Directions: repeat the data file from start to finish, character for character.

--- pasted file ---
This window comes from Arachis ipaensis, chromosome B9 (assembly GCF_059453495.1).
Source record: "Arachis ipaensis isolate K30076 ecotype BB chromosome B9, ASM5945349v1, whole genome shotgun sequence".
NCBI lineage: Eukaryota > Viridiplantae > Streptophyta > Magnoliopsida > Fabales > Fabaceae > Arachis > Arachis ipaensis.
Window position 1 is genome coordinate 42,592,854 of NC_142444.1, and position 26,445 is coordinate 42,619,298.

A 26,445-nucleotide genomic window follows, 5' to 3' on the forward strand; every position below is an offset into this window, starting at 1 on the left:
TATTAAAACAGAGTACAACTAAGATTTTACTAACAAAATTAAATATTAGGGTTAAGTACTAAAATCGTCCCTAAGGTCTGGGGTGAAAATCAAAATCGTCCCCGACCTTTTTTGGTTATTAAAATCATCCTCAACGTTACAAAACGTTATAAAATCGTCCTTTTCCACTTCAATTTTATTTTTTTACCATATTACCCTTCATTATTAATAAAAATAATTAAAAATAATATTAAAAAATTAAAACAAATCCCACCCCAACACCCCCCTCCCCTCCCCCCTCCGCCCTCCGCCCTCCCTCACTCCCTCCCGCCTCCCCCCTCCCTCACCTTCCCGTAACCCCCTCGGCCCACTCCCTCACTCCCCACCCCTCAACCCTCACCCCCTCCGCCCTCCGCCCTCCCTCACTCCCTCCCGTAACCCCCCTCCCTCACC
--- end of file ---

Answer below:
This window comes from Arachis ipaensis, chromosome B9 (assembly GCF_059453495.1).
Source record: "Arachis ipaensis isolate K30076 ecotype BB chromosome B9, ASM5945349v1, whole genome shotgun sequence".
NCBI lineage: Eukaryota > Viridiplantae > Streptophyta > Magnoliopsida > Fabales > Fabaceae > Arachis > Arachis ipaensis.
Window position 1 is genome coordinate 42,592,854 of NC_142444.1, and position 26,445 is coordinate 42,619,298.

A 26,445-nucleotide genomic window follows, 5' to 3' on the forward strand; every position below is an offset into this window, starting at 1 on the left:
TATTAAAACAGAGTACAACTAAGATTTTACTAACAAAATTAAATATTAGGGTTAAGTACTAAAATCGTCCCTAAGGTCTGGGGTGAAAATCAAAATCGTCCCCGACCTTTTTTGGTTATTAAAATCATCCTCAACGTTACAAAACGTTATAAAATCGTCCTTTTCCACTTCAATTTTATTTTTTTACCATATTACCCTTCATTATTAATAAAAATAATTAAAAATAATATTAAAAAATTAAAACAAATCCCACCCCAACACCCCCCTCCCCTCCCCCCTCCGCCCTCCGCCCTCCCTCACTCCCTCCCGCCTCCCCCCTCCCTCACCTTCCCGTAACCCCCTCGGCCCACTCCCTCACTCCCCACCCCTCAACCCTCACCCCCTCCGCCCTCCGCCCTCCCTCACTCCCTCCCGTAACCCCCCTCCCTCACC